A Perfect Marriage

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A man and a woman had been married for 60 years. They had shared everything. They had talked about everything. They had kept no secrets from each other, except that the little old woman had a shoebox in the top of her closet that she had cautioned her husband never to open or ask her about.

For all of these years, he had never thought about the box but, one day, the little old woman got sick and the doctor said she would not recover.

In trying to sort out their affairs, the little old man took down the shoebox and took it to his wife’s bedside.

She agreed that it was time that he should know what was in the box. When he opened it, he found 2 crocheted dolls and a stack of money totalling $95,000.

He asked her about the contents. “When we were to be married, my grandmother told me the secret to a happy marriage was to never argue. She told me that if I ever got angry with you, I should just keep quiet and crochet a doll.”

The little old man was so moved he had to fight back the tears. Only 2 precious dolls were in the box. She had only been mad at him 2 times in all those years of living and loving. He almost burst with happiness.

“Honey,” he said, “that explains the dolls but what about all of this money? Where did it come from?”

“Oh,” she said, “that’s the money I made from selling the dolls!”*

*Author Unknown

For The Record

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“All you need is LOVE…” Is it really that simple? So much of what we’re told to believe in is a lie. As children, we’re ‘lied to for our own good.’ As we get older and have witnessed, first hand, some of the less-than-fair parts of life, we reexamine our beliefs and challenge hypocrisy.

All the pretty little sayings and colorful cards we’ve both given and have received seem to take on a whole new meaning. Sure, they’re still nice to read but we’re far less gullible about their sugary messages than our younger and less experienced selves.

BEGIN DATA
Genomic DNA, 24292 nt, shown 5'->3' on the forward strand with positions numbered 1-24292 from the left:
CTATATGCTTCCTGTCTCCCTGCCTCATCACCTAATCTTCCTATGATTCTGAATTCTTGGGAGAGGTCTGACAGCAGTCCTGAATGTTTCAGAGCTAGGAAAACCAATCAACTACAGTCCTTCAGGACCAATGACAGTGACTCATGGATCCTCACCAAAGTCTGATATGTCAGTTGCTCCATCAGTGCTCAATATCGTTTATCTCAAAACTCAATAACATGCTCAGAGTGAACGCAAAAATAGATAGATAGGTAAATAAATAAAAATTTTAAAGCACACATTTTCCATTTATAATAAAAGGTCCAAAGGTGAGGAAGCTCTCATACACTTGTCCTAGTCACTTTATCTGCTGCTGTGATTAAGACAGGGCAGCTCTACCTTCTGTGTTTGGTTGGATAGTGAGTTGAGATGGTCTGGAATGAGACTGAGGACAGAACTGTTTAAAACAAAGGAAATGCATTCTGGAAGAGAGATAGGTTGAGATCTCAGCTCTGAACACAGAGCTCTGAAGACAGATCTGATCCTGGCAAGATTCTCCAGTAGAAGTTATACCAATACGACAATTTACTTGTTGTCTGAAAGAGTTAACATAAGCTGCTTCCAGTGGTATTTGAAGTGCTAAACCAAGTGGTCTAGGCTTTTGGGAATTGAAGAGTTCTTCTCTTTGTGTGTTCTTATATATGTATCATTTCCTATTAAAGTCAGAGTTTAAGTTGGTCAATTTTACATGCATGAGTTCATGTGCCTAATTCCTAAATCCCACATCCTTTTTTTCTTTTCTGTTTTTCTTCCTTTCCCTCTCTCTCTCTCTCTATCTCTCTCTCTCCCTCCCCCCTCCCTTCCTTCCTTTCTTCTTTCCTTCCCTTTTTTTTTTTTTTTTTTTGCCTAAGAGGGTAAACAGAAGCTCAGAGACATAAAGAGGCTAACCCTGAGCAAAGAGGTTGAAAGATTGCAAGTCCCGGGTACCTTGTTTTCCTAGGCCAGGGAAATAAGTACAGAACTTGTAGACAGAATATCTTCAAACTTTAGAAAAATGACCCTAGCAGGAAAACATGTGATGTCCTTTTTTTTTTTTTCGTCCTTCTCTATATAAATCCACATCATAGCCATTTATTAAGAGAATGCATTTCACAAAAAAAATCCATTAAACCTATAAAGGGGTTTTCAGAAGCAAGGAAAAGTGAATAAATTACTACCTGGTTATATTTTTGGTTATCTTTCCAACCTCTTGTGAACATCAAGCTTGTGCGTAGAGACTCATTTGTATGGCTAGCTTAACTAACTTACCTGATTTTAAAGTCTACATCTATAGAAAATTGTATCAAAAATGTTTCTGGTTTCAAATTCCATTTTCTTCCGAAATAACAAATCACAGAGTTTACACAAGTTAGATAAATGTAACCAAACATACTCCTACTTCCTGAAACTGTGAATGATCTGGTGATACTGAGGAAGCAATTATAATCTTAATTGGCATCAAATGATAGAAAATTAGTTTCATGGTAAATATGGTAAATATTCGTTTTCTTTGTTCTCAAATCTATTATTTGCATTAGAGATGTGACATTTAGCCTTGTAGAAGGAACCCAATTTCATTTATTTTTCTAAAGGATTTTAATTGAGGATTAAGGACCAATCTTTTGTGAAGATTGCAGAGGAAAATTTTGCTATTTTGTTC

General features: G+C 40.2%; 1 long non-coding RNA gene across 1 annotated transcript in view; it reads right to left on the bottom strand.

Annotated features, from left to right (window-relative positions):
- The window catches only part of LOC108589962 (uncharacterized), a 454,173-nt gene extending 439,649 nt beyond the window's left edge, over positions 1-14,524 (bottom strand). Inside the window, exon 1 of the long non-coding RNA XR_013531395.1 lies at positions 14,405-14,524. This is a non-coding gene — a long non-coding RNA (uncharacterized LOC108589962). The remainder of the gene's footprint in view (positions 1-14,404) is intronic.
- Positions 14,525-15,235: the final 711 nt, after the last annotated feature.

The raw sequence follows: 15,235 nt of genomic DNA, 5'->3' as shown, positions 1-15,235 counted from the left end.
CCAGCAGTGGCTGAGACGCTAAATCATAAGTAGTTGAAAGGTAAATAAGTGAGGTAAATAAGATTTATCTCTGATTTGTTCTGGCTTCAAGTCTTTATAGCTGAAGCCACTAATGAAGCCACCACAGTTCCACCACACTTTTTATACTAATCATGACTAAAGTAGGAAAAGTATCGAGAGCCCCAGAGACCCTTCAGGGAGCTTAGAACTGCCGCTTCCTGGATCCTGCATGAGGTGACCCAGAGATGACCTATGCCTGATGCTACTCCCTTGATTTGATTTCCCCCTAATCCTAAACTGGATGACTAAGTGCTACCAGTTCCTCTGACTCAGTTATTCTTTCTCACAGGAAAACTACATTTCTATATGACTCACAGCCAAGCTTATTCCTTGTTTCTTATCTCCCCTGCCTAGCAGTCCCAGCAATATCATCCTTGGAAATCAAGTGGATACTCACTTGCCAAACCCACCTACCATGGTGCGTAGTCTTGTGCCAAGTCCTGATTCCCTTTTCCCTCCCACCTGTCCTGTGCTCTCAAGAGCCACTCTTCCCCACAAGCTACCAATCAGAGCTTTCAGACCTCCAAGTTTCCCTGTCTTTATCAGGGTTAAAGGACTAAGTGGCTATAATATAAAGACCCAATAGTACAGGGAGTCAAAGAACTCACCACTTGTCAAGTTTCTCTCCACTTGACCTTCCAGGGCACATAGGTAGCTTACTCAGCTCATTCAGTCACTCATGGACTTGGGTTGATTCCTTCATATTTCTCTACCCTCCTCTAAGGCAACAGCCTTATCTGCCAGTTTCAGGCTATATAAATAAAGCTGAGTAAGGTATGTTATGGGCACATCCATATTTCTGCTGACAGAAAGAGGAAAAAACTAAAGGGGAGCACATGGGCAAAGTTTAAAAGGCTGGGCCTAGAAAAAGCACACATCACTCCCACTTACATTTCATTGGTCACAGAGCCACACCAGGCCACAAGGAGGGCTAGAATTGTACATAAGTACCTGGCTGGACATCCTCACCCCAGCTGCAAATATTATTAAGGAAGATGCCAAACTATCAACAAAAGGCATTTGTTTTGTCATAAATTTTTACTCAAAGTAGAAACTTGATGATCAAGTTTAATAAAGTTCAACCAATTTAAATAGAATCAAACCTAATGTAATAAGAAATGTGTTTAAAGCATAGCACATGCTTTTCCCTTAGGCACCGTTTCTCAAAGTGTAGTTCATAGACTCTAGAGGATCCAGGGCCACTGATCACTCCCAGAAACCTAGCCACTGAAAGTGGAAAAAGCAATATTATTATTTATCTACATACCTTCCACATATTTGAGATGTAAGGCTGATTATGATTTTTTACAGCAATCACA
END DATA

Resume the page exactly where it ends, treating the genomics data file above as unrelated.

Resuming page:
When you’re older and they tell you you’ve shrunk, you can accept it because you know that your heart, at least, is still capable of growing and loving. And after watching what you eat your entire life, upon reaching a certain golden age, you just kind of smile, nod and continue to pile on that sugar and spice.

But when they tell you (without just cause) that you’re too old to do something, you just look them square in the eye and say,“talk to me when YOU’RE my age.” After all, who even cares if you ‘look your age’ as long as you ‘don’t act it?’ And, for the record, there will always be plenty of love to go around!

 

Three Magic Words

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Once upon a time… you fell in love, you got married, you had some kids and you lived happily ever after. At least that’s how all the fairytales went. Now, however, families come in all colors and genders; they sometimes have the kids before the marriage; and the story often does not have a happy ending. Oh well – that’s life.

That might sound kind of harsh but it’s realistic. For some. We don’t always get what we want out of life. Sometimes, when we expect to hear those three little words: “I Love You,” they come out sounding more like “fool me once…”

We’ve come to expect a certain amount of sentimentality and even magic in our relationships. We watch too many movies and read too many trendy novels to the point where we actually start believing that they represent reality. The secret to their success, sadly, is that they’re so far from what life is really like that they have become our fantasy escape. We envy what those characters have and they’re not even real. 

I know money can’t buy happiness (although sometimes it may ‘buy love’) but it certainly can give off that illusion!

Note To Self

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It seems like such a simple and obvious notion – to make time for yourself. But how many of us remember to do it or make the effort to rearrange our busy schedules?

I often find myself, at day’s end, not having completed my mental ‘to do’ list. It’s partly my fault by becoming distracted by other obligations. But there are, after all, only 24 hours in a day. Moreover, 6-8 of those hours (if we’re lucky) are spent asleep so that leaves…

See? I almost did it again. I certainly don’t have the time it takes to do math. What matters most is the quality of our time spent – even with family and friends, it’s not so much the minutes or the hours but the actual together time – without preoccupation or interference from any outside sources.

So: “note to self” – I will always be at my best, for others, when I am at my best for my own self. And, sometimes, that means having to take a moment to look up at the stars or to smell the roses or to hear my sons voices on the telephone. Then, and only then, can I be my very best ME!